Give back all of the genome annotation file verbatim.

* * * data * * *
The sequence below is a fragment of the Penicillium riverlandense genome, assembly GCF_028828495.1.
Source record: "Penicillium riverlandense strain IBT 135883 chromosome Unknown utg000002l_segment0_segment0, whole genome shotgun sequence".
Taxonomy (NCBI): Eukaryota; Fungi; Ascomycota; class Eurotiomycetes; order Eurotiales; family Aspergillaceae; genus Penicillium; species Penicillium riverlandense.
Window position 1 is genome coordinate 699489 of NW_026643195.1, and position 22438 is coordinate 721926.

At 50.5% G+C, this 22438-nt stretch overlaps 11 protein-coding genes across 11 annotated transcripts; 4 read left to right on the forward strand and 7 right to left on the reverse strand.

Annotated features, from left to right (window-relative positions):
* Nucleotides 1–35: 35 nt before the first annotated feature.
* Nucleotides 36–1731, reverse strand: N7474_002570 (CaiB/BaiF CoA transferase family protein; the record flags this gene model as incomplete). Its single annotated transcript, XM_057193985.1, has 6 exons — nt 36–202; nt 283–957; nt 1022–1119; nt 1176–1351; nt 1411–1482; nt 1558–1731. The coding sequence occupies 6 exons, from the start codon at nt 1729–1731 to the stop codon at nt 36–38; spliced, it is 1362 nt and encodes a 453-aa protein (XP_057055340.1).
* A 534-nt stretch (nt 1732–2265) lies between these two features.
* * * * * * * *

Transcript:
The sequence below is a fragment of the Penicillium riverlandense genome, assembly GCF_028828495.1.
Source record: "Penicillium riverlandense strain IBT 135883 chromosome Unknown utg000002l_segment0_segment0, whole genome shotgun sequence".
Taxonomy (NCBI): Eukaryota; Fungi; Ascomycota; class Eurotiomycetes; order Eurotiales; family Aspergillaceae; genus Penicillium; species Penicillium riverlandense.
Window position 1 is genome coordinate 699489 of NW_026643195.1, and position 22438 is coordinate 721926.

At 50.5% G+C, this 22438-nt stretch overlaps 11 protein-coding genes across 11 annotated transcripts; 4 read left to right on the forward strand and 7 right to left on the reverse strand.

Annotated features, from left to right (window-relative positions):
* Nucleotides 1–35: 35 nt before the first annotated feature.
* Nucleotides 36–1731, reverse strand: N7474_002570 (CaiB/BaiF CoA transferase family protein; the record flags this gene model as incomplete). Its single annotated transcript, XM_057193985.1, has 6 exons — nt 36–202; nt 283–957; nt 1022–1119; nt 1176–1351; nt 1411–1482; nt 1558–1731. The coding sequence occupies 6 exons, from the start codon at nt 1729–1731 to the stop codon at nt 36–38; spliced, it is 1362 nt and encodes a 453-aa protein (XP_057055340.1).
* A 534-nt stretch (nt 1732–2265) lies between these two features.